The issue at it is core, I believe, is that a majority of Americans view freedom as a line. At one end absolute freedom, and absolute oppression on the other. The more freedom, the better. Or so they say. But was segregation ended by granting more freedom, or by limiting people’s right to discriminate? Freedom has always been delicate balancing act where rights must be carefully checked to avoid one’s liberty infringing on another’s. However, when it comes to free speech, we continue to pretend that allowing bad actors to systematically silence and victimize minorities for profit is essential to the freedom of the nation.

But In what free nation does a sitting president leverage racial hatred to end someone’s sports career for taking a knee during the national anthem? In what free nation do politicians weaponize boycotts to silence supporters of at-risk minorities? In what free nation do people show up decked out with firearms and military hardware to intimidate performers at events for young children. I hate to be the one to tell anyone their baby is ugly, but my god, ugly it is.

When far-right extremists continually use their freedom of speech to actively oppress minority groups and their supporters, it might be time to accept that protecting hate-speech undermines more than just speech, it undermines the safety and security of the nation.

Constitutional rights only work if everyone agrees on their sanctity. But when a large segment of the population are closet authoritarians cosplaying as constitutionals, it’s simply not the case. One group attempts to enshrine rights for the benefit of everyone, whilst the other uses their own to silence dissidents. Protecting hate-speech serves only to accelerate the spread of fascism, and when they assume power they will not afford you the same good grace.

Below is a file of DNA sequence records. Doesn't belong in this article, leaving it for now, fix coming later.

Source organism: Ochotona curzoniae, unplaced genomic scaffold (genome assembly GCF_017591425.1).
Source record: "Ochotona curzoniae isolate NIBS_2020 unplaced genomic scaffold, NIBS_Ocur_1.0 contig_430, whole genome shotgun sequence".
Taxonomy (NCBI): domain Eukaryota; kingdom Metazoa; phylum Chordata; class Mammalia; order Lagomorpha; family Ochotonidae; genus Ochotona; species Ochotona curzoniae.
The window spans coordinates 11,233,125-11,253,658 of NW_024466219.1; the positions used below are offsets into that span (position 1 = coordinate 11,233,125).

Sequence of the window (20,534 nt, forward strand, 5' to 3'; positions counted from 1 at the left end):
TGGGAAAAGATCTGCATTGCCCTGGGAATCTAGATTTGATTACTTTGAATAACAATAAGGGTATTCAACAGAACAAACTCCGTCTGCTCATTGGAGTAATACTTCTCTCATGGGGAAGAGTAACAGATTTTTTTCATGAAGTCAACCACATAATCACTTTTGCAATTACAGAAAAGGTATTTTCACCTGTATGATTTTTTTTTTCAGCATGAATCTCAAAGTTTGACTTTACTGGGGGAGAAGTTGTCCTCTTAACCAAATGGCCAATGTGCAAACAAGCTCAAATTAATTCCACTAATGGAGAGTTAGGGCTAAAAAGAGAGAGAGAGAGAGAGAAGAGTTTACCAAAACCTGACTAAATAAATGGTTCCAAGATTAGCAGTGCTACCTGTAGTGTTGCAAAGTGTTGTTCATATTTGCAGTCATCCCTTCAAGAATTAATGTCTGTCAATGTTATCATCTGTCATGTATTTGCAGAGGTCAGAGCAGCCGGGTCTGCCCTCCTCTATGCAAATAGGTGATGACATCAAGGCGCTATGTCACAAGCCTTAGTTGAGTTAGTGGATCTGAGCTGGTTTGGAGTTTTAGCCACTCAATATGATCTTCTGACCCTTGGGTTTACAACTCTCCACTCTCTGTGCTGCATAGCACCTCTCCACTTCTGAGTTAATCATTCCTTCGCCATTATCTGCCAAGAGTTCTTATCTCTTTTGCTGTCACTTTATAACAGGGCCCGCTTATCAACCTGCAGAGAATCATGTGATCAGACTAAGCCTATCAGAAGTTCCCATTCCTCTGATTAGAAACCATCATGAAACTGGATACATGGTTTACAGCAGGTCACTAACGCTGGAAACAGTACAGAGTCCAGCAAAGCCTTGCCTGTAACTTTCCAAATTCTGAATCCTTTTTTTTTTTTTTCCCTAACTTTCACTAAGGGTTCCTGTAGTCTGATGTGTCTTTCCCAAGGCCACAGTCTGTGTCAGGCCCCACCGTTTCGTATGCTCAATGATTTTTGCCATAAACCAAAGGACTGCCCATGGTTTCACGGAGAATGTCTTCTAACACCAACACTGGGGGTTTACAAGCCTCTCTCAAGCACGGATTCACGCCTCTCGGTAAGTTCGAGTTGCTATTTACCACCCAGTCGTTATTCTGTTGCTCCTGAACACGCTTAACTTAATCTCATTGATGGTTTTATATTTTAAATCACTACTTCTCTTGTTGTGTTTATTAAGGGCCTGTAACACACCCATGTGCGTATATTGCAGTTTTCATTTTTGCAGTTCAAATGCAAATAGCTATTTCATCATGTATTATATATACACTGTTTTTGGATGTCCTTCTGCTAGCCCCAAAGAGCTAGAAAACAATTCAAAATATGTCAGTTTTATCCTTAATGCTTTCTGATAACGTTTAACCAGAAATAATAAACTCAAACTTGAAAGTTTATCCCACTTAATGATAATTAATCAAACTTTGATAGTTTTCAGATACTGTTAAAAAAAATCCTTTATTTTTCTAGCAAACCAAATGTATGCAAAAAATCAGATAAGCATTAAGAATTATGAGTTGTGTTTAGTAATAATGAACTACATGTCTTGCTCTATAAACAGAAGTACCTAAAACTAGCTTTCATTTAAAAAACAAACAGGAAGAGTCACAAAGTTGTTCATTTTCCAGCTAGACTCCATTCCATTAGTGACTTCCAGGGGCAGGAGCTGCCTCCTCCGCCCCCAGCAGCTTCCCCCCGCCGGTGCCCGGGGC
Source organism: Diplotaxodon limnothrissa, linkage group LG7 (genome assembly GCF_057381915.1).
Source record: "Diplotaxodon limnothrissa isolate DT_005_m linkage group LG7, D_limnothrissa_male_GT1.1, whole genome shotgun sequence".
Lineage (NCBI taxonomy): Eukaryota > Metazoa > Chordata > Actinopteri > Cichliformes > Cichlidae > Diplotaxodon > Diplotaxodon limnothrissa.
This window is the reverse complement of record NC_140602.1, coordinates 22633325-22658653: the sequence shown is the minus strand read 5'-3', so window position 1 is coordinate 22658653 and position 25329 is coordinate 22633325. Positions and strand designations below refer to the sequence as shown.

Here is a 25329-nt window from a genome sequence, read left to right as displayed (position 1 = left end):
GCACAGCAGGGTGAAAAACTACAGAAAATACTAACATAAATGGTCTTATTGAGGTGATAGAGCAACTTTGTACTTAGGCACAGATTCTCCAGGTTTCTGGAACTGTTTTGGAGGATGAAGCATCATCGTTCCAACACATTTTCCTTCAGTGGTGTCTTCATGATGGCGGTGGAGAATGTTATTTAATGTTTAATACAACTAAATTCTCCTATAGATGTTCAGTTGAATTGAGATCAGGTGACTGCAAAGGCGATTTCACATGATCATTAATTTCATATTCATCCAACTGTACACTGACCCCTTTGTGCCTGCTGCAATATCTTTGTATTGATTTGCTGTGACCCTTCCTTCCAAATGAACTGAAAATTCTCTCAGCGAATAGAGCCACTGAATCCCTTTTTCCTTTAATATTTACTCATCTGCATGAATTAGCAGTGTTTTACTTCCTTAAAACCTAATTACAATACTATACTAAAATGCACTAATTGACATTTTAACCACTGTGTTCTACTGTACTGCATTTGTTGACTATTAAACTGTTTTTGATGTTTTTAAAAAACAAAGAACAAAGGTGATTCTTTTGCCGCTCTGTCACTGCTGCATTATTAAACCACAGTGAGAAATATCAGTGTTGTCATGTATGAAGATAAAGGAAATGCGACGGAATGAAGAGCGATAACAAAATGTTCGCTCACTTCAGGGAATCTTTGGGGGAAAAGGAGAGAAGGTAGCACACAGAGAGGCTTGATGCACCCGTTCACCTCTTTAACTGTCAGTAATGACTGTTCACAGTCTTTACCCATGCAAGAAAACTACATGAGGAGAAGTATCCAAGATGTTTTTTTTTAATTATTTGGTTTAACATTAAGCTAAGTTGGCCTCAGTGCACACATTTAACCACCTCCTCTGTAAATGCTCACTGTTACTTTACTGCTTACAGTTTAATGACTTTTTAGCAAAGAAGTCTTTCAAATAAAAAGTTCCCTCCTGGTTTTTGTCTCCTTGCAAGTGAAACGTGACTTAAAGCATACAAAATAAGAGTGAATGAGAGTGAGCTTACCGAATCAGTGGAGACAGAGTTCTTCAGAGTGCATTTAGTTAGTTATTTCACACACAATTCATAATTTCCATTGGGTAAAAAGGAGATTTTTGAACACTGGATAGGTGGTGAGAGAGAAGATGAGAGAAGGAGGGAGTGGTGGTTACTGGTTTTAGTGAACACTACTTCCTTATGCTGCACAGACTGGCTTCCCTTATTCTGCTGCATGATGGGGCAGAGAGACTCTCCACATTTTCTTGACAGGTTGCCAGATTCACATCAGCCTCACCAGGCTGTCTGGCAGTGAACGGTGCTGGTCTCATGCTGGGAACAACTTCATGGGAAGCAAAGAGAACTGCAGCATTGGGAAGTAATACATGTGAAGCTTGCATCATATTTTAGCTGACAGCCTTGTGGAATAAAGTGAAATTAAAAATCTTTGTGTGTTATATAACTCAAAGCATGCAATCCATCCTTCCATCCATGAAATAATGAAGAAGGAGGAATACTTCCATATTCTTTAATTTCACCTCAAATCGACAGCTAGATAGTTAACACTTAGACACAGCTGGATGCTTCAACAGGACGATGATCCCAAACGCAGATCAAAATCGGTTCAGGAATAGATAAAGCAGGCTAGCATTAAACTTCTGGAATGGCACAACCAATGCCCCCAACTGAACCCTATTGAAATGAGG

We ever so recently got to witness as a minority of religious extremists roll back a half a century old right to bodily autonomy, yet we somehow believe that free speech will be any different. The attacks are already relentless. Books are being banned, schools are being restricted in what they can teach, state officials retaliate against anyone promoting opposing ideology, and the violence increases with every passing year. The marketplace of ideas is nothing more than a monopoly of hatred and intolerance. It might not be today, or tomorrow, but at some point as the overton window shift, the supreme court will make concessions on free speech. And when they do, that right that you enabled the worst of the worst in order to protect will go out with a whimper not a bang.

America isn’t special. Those exceptional freedom don’t exist. They never have. People were sold an idea, a safety blanket to keep them warm at night. But now it’s time to wake up before the nation sleepwalks into a fascist police state.

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I think, therefore I am not.